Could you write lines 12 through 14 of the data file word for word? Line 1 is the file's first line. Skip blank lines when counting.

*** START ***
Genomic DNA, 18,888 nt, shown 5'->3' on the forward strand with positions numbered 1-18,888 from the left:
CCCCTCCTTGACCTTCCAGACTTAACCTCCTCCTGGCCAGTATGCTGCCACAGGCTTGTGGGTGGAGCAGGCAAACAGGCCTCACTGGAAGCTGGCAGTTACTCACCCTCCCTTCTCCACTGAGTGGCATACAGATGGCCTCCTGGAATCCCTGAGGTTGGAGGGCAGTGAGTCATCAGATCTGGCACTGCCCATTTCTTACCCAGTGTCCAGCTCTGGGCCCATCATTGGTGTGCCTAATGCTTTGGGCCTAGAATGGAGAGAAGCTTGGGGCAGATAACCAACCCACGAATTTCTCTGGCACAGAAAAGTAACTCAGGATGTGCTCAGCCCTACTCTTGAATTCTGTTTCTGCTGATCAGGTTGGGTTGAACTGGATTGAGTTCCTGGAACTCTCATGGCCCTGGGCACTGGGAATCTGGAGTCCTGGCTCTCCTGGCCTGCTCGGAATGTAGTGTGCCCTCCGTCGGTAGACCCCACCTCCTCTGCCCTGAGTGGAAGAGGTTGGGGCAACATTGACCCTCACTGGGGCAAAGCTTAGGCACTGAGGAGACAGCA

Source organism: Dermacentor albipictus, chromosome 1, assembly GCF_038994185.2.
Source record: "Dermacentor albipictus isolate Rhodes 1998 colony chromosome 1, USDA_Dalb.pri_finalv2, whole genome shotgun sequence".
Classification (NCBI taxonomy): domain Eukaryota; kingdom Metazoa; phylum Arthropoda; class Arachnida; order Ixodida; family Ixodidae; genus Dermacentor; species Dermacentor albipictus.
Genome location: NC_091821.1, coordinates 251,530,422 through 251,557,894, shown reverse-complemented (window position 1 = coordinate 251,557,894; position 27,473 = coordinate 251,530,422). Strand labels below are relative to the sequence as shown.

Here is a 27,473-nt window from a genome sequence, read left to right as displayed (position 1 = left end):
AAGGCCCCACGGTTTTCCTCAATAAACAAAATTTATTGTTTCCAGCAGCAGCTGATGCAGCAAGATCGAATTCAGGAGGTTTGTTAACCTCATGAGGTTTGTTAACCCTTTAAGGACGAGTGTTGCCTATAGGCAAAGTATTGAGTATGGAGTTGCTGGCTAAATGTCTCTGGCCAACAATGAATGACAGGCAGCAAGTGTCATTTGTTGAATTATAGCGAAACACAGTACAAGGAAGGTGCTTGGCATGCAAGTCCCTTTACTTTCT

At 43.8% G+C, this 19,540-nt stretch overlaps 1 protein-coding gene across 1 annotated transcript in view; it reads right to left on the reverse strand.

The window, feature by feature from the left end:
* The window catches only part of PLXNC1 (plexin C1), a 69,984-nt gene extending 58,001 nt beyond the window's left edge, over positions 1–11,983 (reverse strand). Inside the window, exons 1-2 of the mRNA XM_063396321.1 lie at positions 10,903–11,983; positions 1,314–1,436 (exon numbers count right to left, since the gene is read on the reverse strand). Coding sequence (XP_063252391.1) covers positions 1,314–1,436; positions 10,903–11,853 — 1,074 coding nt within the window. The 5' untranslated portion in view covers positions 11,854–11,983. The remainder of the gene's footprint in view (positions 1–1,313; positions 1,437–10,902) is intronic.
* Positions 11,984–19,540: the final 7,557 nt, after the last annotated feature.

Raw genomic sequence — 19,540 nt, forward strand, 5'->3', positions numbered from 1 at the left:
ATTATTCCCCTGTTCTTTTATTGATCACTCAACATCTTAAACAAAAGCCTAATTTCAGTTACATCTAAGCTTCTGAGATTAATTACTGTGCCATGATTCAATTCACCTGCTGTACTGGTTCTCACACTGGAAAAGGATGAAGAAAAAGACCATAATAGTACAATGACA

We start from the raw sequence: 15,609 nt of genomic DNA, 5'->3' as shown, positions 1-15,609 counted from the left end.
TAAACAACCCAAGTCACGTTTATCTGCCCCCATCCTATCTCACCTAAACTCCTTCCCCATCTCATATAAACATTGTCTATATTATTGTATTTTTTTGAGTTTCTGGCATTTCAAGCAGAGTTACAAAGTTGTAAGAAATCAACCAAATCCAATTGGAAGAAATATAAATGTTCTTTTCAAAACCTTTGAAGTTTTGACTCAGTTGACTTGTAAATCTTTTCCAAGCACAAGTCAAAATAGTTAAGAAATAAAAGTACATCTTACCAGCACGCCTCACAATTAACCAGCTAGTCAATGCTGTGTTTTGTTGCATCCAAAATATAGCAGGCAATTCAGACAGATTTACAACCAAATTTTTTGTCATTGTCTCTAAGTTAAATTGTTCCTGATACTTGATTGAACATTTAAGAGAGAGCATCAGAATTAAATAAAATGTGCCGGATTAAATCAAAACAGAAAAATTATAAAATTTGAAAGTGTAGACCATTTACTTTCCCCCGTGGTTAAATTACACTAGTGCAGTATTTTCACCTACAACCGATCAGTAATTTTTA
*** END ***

* Positions 11,984–19,540: the final 7,557 nt, after the last annotated feature.

Raw genomic sequence — 19,540 nt, forward strand, 5'->3', positions numbered from 1 at the left:
ATTATTCCCCTGTTCTTTTATTGATCACTCAACATCTTAAACAAAAGCCTAATTTCAGTTACATCTAAGCTTCTGAGATTAATTACTGTGCCATGATTCAATTCACCTGCTGTACTGGTTCTCACACTGGAAAAGGATGAAGAAAAAGACCATAATAGTACAATGACA